Teens Take Over!

No need to be alarmed: The family comes to work, the office is redone, and something's happening at Borders.
Magazine Contributor
3 min read

This story appears in the October 2005 issue of Entrepreneur. Subscribe »

Generally, in this column, I write about you. This month, though, it's all about me. Kinda.

I'm writing this in the heat of summer--literally. I'm in Phoenix, and it's about 103 degrees. I'm not complaining. That's what happens in summer. Another common summer event: School's out. For some entrepreneurs, that causes a distraction--it's even harder to balance work and family when the family doesn't have somewhere else to go most of the day.

One solution: Bring the kids to work. As you can see from the photos above, I did just that. Pictured are Danielle, my 13-year-old niece, and Ricky, my 15-year-old nephew (they're cousins, not siblings). They came west (from New York and New Jersey, respectively) for about 10 days this summer to spend some time with their aunt--and I (a workaholic, according to Ricky) promptly put them to work. If you have teenage kids, having them actually see you on the job can accomplish several things: They will gain a better understanding of what you do and why it's important; they see a whole different side of you; and they learn about deadlines, finishing tasks, getting along with others, following instructions and lots more. It's win-win.

The work doesn't have to be hard, but don't give them demeaning tasks, either. You know what they can handle, so don't underestimate what they're capable of doing or be overprotective. A few more don'ts: Don't hover, don't patronize, and don't make them work full days if they're on the younger side. Ricky and Danielle took several reading breaks during the day, but they worked hard on big projects like the Franchise 500®, and smaller ones, like helping the art department get organized.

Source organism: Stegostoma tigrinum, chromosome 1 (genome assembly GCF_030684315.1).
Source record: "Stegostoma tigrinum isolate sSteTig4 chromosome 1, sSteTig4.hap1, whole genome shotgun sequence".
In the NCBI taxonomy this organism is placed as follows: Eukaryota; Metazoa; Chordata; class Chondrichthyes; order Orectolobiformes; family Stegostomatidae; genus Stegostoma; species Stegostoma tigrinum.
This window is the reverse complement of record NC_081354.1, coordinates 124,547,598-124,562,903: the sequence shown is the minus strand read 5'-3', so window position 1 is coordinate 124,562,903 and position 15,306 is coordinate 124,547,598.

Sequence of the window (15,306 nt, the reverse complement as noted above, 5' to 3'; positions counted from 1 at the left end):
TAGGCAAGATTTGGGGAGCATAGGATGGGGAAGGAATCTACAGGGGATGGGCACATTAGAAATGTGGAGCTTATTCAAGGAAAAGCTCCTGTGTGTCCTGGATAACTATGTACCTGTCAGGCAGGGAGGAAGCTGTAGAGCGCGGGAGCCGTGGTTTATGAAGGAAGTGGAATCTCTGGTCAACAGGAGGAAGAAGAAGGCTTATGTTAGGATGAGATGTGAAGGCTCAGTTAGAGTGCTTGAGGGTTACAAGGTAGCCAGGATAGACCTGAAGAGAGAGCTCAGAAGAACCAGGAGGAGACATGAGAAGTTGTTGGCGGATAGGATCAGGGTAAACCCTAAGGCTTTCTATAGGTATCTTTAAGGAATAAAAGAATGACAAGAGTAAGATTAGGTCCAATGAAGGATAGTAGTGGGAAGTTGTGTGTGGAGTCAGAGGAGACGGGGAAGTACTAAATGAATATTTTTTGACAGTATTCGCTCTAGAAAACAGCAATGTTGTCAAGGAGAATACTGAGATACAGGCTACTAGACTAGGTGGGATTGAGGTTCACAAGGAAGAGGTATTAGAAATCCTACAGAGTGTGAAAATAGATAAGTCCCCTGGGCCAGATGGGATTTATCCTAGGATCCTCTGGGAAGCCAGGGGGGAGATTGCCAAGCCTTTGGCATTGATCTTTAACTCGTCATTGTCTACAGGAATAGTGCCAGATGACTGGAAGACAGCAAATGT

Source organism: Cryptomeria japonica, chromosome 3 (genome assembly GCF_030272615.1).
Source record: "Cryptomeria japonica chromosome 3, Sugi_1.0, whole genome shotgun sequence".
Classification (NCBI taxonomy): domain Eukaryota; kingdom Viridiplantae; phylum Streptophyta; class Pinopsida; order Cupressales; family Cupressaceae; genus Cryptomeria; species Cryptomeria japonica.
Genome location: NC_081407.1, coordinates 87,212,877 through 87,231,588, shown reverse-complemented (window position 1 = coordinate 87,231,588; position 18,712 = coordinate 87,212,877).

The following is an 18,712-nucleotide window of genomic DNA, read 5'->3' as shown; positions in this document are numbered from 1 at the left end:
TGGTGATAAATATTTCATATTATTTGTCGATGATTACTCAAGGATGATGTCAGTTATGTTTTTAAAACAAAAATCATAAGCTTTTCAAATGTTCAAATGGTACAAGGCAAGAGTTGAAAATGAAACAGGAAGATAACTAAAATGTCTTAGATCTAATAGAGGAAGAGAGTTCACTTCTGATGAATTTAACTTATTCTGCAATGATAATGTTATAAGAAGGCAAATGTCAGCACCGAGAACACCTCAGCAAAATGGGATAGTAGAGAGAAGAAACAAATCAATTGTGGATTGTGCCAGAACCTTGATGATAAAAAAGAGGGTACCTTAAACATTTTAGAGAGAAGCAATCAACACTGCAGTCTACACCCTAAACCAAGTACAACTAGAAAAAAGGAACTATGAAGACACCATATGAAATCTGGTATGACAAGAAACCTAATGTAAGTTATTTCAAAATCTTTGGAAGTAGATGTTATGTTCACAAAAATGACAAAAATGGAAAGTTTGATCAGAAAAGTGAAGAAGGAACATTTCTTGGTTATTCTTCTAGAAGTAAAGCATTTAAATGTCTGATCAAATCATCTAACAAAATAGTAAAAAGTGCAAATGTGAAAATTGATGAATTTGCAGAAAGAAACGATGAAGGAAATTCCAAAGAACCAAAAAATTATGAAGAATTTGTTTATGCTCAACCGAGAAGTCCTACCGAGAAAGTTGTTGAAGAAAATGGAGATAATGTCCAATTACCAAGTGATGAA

Before you brand me a taskmaster, we made time for fun as well. They say they had a great time, and they certainly added to the productivity around here.

Speaking of productivity, check out October's "The Office." It's not just an office, it's my office. And it's completely made over. Christopher Lowell, host of numerous TV shows and author of many decorating books, redid my office in an attempt to increase my productivity. And it worked. I love walking in there even now, several months after it was finished.

Office redesign is not a trivial issue. Many entrepreneurs have office issues. Perhaps the furniture is not laid out for optimum efficiency, or the wall color is sleep-inducing. My old office even caused me back and neck pains because my desk was too high for computer use. Since the redesign, my pains are gone. And the new conference chairs are so comfortable, people are no longer antsy to leave before a meeting is over.

Finally--and this isn't about me--we're excited to announce a joint program with Borders bookstores--the "Entrepreneur Recommends" shelf. It features picks that we think are particularly helpful for business owners. New titles will be introduced every three months, and you'll get a preview in the "Books" column.

Enough about me--as usual, this issue of Entrepreneur is all about you. So turn the page and get started.

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